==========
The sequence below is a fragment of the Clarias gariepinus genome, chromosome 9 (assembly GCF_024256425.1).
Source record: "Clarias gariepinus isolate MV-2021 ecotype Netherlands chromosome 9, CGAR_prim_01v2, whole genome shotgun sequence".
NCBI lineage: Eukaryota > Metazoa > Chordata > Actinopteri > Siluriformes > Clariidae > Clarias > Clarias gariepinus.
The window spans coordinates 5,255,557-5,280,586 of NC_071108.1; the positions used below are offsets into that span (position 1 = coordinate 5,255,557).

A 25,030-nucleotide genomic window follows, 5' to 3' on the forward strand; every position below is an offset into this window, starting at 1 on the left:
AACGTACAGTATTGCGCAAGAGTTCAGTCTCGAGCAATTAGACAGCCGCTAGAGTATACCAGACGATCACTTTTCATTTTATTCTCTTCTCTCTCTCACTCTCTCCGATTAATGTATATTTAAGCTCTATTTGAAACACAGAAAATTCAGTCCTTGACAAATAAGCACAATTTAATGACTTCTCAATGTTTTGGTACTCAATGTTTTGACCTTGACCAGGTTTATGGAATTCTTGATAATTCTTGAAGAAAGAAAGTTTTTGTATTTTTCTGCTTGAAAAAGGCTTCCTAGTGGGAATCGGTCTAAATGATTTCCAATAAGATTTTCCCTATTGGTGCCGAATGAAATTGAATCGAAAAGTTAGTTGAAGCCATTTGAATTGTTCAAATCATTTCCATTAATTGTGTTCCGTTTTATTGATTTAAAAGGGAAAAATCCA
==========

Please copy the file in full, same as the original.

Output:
The sequence below is a fragment of the Clarias gariepinus genome, chromosome 9 (assembly GCF_024256425.1).
Source record: "Clarias gariepinus isolate MV-2021 ecotype Netherlands chromosome 9, CGAR_prim_01v2, whole genome shotgun sequence".
NCBI lineage: Eukaryota > Metazoa > Chordata > Actinopteri > Siluriformes > Clariidae > Clarias > Clarias gariepinus.
The window spans coordinates 5,255,557-5,280,586 of NC_071108.1; the positions used below are offsets into that span (position 1 = coordinate 5,255,557).

A 25,030-nucleotide genomic window follows, 5' to 3' on the forward strand; every position below is an offset into this window, starting at 1 on the left:
AACGTACAGTATTGCGCAAGAGTTCAGTCTCGAGCAATTAGACAGCCGCTAGAGTATACCAGACGATCACTTTTCATTTTATTCTCTTCTCTCTCTCACTCTCTCCGATTAATGTATATTTAAGCTCTATTTGAAACACAGAAAATTCAGTCCTTGACAAATAAGCACAATTTAATGACTTCTCAATGTTTTGGTACTCAATGTTTTGACCTTGACCAGGTTTATGGAATTCTTGATAATTCTTGAAGAAAGAAAGTTTTTGTATTTTTCTGCTTGAAAAAGGCTTCCTAGTGGGAATCGGTCTAAATGATTTCCAATAAGATTTTCCCTATTGGTGCCGAATGAAATTGAATCGAAAAGTTAGTTGAAGCCATTTGAATTGTTCAAATCATTTCCATTAATTGTGTTCCGTTTTATTGATTTAAAAGGGAAAAATCCA